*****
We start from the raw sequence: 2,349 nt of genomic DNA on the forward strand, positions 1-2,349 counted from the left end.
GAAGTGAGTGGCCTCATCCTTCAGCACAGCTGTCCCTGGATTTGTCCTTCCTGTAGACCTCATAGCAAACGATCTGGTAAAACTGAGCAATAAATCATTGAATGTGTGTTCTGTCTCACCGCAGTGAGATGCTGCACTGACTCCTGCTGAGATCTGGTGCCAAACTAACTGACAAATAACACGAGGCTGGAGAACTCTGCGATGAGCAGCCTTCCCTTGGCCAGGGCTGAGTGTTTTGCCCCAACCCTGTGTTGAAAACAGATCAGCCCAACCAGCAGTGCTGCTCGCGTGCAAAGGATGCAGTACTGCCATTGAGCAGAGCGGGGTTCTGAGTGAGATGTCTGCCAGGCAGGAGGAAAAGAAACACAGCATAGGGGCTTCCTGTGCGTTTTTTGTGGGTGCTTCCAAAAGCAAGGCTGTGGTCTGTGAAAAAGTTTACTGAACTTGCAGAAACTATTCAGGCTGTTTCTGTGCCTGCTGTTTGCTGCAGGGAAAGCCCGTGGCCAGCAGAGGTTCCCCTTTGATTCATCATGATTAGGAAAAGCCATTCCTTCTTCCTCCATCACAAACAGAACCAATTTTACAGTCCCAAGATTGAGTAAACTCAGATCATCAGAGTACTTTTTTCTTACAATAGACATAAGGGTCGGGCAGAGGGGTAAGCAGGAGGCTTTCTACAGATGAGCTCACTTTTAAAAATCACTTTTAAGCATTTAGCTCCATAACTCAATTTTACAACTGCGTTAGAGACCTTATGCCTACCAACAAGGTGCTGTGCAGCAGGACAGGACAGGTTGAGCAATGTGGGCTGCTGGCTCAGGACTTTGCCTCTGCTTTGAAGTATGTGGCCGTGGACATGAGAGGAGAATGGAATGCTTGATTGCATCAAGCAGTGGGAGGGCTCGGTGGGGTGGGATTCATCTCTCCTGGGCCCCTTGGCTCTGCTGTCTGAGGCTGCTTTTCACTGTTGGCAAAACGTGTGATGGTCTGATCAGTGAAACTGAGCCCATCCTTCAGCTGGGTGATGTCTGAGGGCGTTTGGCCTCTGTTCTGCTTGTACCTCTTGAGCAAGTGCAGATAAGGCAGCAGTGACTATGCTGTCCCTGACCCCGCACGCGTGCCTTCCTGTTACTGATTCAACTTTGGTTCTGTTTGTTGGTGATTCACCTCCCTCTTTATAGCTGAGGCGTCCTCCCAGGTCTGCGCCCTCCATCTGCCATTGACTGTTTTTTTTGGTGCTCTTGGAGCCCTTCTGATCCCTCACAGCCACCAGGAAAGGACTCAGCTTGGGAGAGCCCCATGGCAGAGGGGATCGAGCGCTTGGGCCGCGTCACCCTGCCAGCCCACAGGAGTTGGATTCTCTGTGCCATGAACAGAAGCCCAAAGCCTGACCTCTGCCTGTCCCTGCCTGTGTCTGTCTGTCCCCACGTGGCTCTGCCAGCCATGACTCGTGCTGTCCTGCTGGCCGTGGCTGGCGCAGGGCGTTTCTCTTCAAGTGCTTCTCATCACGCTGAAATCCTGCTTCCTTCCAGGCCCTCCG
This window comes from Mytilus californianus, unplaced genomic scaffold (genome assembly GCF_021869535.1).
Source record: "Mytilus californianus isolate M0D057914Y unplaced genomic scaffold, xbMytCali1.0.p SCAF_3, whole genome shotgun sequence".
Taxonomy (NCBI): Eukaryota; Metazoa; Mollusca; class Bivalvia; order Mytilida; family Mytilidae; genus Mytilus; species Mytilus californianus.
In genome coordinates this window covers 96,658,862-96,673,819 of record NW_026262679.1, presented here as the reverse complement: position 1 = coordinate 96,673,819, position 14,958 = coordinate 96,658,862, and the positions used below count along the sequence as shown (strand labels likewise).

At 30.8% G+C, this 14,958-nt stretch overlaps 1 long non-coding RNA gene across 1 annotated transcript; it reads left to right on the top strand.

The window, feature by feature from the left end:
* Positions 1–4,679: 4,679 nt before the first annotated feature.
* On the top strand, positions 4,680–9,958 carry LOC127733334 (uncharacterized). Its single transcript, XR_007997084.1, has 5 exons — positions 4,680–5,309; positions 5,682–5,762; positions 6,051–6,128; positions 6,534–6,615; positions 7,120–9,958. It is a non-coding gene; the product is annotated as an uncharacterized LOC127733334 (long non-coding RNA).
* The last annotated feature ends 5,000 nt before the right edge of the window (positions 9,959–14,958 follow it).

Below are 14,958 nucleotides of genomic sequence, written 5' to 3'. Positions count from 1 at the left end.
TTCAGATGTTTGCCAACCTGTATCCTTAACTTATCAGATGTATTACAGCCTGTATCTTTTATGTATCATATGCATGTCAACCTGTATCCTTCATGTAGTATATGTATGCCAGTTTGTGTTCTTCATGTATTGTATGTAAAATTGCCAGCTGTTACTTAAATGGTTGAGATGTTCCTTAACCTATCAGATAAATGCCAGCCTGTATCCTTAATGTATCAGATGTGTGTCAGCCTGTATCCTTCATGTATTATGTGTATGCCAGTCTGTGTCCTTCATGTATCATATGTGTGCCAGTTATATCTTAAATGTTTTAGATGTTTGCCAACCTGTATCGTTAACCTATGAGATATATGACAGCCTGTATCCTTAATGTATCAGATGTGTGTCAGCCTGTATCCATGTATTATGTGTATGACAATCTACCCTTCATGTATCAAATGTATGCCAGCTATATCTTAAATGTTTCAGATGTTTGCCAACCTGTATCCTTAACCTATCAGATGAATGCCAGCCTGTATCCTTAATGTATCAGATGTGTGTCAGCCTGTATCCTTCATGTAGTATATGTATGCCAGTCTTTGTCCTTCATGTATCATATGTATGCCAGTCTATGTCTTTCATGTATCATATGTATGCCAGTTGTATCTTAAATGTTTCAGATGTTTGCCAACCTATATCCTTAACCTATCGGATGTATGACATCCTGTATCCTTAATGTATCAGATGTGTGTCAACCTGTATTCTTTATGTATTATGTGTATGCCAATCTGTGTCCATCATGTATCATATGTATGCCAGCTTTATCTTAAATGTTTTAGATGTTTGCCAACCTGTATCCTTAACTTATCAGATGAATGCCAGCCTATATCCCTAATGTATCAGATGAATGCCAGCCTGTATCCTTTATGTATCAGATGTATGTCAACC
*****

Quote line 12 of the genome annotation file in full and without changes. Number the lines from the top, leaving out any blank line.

Below are 14,958 nucleotides of genomic sequence, written 5' to 3'. Positions count from 1 at the left end.